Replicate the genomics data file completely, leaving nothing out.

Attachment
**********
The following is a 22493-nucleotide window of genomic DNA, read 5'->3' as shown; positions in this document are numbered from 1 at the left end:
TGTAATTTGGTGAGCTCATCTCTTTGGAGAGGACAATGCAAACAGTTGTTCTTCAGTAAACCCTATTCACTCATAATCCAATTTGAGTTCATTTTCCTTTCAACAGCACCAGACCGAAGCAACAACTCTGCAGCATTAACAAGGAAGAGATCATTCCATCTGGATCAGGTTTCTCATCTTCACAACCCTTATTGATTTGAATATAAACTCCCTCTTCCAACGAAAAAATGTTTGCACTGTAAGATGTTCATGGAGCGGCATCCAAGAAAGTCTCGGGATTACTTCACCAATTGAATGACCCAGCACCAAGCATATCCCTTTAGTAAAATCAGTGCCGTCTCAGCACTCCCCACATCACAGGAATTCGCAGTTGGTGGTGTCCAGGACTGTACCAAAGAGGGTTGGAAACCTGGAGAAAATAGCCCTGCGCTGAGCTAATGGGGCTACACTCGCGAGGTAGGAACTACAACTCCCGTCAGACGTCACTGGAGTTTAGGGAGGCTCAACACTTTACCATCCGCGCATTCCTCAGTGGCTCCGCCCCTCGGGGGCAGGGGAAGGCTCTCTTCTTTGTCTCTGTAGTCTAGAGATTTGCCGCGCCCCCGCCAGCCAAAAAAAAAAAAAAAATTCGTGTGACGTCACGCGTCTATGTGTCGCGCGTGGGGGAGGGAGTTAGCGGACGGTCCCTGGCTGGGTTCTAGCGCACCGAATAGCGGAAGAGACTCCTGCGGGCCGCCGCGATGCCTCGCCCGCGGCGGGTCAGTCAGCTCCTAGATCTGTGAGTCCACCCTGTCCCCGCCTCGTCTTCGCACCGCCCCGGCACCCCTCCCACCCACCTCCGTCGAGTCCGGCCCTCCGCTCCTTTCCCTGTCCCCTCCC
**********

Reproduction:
The following is a 22493-nucleotide window of genomic DNA, read 5'->3' as shown; positions in this document are numbered from 1 at the left end:
TGTAATTTGGTGAGCTCATCTCTTTGGAGAGGACAATGCAAACAGTTGTTCTTCAGTAAACCCTATTCACTCATAATCCAATTTGAGTTCATTTTCCTTTCAACAGCACCAGACCGAAGCAACAACTCTGCAGCATTAACAAGGAAGAGATCATTCCATCTGGATCAGGTTTCTCATCTTCACAACCCTTATTGATTTGAATATAAACTCCCTCTTCCAACGAAAAAATGTTTGCACTGTAAGATGTTCATGGAGCGGCATCCAAGAAAGTCTCGGGATTACTTCACCAATTGAATGACCCAGCACCAAGCATATCCCTTTAGTAAAATCAGTGCCGTCTCAGCACTCCCCACATCACAGGAATTCGCAGTTGGTGGTGTCCAGGACTGTACCAAAGAGGGTTGGAAACCTGGAGAAAATAGCCCTGCGCTGAGCTAATGGGGCTACACTCGCGAGGTAGGAACTACAACTCCCGTCAGACGTCACTGGAGTTTAGGGAGGCTCAACACTTTACCATCCGCGCATTCCTCAGTGGCTCCGCCCCTCGGGGGCAGGGGAAGGCTCTCTTCTTTGTCTCTGTAGTCTAGAGATTTGCCGCGCCCCCGCCAGCCAAAAAAAAAAAAAAAATTCGTGTGACGTCACGCGTCTATGTGTCGCGCGTGGGGGAGGGAGTTAGCGGACGGTCCCTGGCTGGGTTCTAGCGCACCGAATAGCGGAAGAGACTCCTGCGGGCCGCCGCGATGCCTCGCCCGCGGCGGGTCAGTCAGCTCCTAGATCTGTGAGTCCACCCTGTCCCCGCCTCGTCTTCGCACCGCCCCGGCACCCCTCCCACCCACCTCCGTCGAGTCCGGCCCTCCGCTCCTTTCCCTGTCCCCTCCC